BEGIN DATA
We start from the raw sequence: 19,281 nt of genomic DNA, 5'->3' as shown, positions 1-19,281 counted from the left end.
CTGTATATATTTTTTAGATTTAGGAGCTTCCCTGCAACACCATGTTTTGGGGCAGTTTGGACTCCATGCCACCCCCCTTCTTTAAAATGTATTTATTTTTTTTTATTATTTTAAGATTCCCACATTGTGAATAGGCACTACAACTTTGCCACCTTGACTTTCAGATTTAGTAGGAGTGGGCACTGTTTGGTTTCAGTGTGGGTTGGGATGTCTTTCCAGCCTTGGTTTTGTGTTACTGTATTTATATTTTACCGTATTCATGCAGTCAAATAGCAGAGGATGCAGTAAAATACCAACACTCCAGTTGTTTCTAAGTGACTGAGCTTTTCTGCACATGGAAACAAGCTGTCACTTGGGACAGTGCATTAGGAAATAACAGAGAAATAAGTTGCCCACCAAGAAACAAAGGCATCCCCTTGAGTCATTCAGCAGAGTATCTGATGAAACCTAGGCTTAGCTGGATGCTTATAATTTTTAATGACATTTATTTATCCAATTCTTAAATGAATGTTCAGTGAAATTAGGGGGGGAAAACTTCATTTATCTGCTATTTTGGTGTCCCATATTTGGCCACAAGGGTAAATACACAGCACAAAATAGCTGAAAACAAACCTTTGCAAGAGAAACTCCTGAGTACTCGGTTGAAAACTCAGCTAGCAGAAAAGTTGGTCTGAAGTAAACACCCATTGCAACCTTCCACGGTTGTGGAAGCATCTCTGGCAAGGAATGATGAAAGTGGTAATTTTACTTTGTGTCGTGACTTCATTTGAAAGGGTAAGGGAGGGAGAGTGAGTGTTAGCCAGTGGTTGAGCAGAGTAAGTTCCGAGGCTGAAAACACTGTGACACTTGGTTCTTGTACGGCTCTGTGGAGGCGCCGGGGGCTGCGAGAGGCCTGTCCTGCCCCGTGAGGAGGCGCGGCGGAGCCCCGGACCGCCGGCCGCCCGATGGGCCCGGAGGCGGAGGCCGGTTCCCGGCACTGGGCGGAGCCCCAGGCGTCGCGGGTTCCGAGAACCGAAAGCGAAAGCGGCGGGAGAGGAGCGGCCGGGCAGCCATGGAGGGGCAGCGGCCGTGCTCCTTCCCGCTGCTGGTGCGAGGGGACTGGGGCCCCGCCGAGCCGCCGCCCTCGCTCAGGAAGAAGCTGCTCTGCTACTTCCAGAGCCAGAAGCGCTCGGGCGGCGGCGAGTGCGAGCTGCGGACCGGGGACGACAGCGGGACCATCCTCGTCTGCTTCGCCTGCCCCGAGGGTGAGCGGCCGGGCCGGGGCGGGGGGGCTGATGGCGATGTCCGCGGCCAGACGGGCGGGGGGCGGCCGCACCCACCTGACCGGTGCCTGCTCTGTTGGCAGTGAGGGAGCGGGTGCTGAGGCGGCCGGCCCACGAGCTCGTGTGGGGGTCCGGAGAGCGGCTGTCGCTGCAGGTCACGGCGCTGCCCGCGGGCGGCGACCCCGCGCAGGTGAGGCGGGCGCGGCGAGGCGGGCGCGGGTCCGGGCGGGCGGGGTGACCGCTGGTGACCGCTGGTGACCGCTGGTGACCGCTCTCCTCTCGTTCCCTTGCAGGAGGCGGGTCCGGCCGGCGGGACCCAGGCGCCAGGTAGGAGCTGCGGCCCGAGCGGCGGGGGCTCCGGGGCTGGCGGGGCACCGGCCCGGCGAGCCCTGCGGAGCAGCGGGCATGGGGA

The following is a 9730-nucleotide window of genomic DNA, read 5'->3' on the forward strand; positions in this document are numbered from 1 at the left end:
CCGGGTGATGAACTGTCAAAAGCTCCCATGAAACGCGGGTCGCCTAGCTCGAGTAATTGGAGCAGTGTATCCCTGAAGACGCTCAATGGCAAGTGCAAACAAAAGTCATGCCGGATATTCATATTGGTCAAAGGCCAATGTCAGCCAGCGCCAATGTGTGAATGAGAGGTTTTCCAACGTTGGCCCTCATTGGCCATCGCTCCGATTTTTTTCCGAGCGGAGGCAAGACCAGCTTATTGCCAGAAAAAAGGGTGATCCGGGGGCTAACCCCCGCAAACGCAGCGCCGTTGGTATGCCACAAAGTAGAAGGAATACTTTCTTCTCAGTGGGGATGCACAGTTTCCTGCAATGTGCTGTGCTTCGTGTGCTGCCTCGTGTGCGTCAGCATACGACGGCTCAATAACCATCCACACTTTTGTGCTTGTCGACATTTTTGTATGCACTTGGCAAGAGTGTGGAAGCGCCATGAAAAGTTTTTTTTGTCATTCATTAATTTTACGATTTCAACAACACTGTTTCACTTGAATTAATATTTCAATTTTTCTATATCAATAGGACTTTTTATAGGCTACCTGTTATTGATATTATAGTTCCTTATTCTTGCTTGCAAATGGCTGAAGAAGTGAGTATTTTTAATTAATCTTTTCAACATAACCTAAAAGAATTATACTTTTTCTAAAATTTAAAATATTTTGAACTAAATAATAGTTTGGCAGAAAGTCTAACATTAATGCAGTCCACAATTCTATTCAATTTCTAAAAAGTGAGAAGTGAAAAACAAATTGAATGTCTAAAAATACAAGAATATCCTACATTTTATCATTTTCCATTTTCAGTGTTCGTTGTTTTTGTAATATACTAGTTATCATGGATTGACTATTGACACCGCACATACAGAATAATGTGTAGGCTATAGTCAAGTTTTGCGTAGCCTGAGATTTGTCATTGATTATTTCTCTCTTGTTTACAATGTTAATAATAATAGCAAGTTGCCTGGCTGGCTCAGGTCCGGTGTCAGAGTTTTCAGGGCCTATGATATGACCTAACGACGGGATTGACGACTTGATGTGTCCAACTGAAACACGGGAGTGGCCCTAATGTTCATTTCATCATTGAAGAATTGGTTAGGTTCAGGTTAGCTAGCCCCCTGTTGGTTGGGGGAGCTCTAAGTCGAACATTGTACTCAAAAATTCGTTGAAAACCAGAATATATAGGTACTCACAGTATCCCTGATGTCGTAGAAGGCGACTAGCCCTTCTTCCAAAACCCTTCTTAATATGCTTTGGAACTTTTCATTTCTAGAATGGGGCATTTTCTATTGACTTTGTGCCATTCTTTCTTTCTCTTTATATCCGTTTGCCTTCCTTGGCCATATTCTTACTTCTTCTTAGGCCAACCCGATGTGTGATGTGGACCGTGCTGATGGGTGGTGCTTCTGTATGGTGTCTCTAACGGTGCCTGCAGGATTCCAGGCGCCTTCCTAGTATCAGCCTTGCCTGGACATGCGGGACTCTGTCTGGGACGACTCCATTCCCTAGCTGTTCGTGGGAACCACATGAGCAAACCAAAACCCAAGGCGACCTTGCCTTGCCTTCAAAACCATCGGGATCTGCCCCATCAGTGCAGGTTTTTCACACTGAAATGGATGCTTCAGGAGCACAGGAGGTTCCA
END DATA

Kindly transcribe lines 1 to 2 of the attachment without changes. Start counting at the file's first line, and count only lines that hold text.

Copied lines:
We start from the raw sequence: 19,281 nt of genomic DNA, 5'->3' as shown, positions 1-19,281 counted from the left end.
CTGTATATATTTTTTAGATTTAGGAGCTTCCCTGCAACACCATGTTTTGGGGCAGTTTGGACTCCATGCCACCCCCCTTCTTTAAAATGTATTTATTTTTTTTTATTATTTTAAGATTCCCACATTGTGAATAGGCACTACAACTTTGCCACCTTGACTTTCAGATTTAGTAGGAGTGGGCACTGTTTGGTTTCAGTGTGGGTTGGGATGTCTTTCCAGCCTTGGTTTTGTGTTACTGTATTTATATTTTACCGTATTCATGCAGTCAAATAGCAGAGGATGCAGTAAAATACCAACACTCCAGTTGTTTCTAAGTGACTGAGCTTTTCTGCACATGGAAACAAGCTGTCACTTGGGACAGTGCATTAGGAAATAACAGAGAAATAAGTTGCCCACCAAGAAACAAAGGCATCCCCTTGAGTCATTCAGCAGAGTATCTGATGAAACCTAGGCTTAGCTGGATGCTTATAATTTTTAATGACATTTATTTATCCAATTCTTAAATGAATGTTCAGTGAAATTAGGGGGGGAAAACTTCATTTATCTGCTATTTTGGTGTCCCATATTTGGCCACAAGGGTAAATACACAGCACAAAATAGCTGAAAACAAACCTTTGCAAGAGAAACTCCTGAGTACTCGGTTGAAAACTCAGCTAGCAGAAAAGTTGGTCTGAAGTAAACACCCATTGCAACCTTCCACGGTTGTGGAAGCATCTCTGGCAAGGAATGATGAAAGTGGTAATTTTACTTTGTGTCGTGACTTCATTTGAAAGGGTAAGGGAGGGAGAGTGAGTGTTAGCCAGTGGTTGAGCAGAGTAAGTTCCGAGGCTGAAAACACTGTGACACTTGGTTCTTGTACGGCTCTGTGGAGGCGCCGGGGGCTGCGAGAGGCCTGTCCTGCCCCGTGAGGAGGCGCGGCGGAGCCCCGGACCGCCGGCCGCCCGATGGGCCCGGAGGCGGAGGCCGGTTCCCGGCACTGGGCGGAGCCCCAGGCGTCGCGGGTTCCGAGAACCGAAAGCGAAAGCGGCGGGAGAGGAGCGGCCGGGCAGCCATGGAGGGGCAGCGGCCGTGCTCCTTCCCGCTGCTGGTGCGAGGGGACTGGGGCCCCGCCGAGCCGCCGCCCTCGCTCAGGAAGAAGCTGCTCTGCTACTTCCAGAGCCAGAAGCGCTCGGGCGGCGGCGAGTGCGAGCTGCGGACCGGGGACGACAGCGGGACCATCCTCGTCTGCTTCGCCTGCCCCGAGGGTGAGCGGCCGGGCCGGGGCGGGGGGGCTGATGGCGATGTCCGCGGCCAGACGGGCGGGGGGCGGCCGCACCCACCTGACCGGTGCCTGCTCTGTTGGCAGTGAGGGAGCGGGTGCTGAGGCGGCCGGCCCACGAGCTCGTGTGGGGGTCCGGAGAGCGGCTGTCGCTGCAGGTCACGGCGCTGCCCGCGGGCGGCGACCCCGCGCAGGTGAGGCGGGCGCGGCGAGGCGGGCGCGGGTCCGGGCGGGCGGGGTGACCGCTGGTGACCGCTGGTGACCGCTGGTGACCGCTCTCCTCTCGTTCCCTTGCAGGAGGCGGGTCCGGCCGGCGGGACCCAGGCGCCAGGTAGGAGCTGCGGCCCGAGCGGCGGGGGCTCCGGGGCTGGCGGGGCACCGGCCCGGCGAGCCCTGCGGAGCAGCGGGCATGGGGA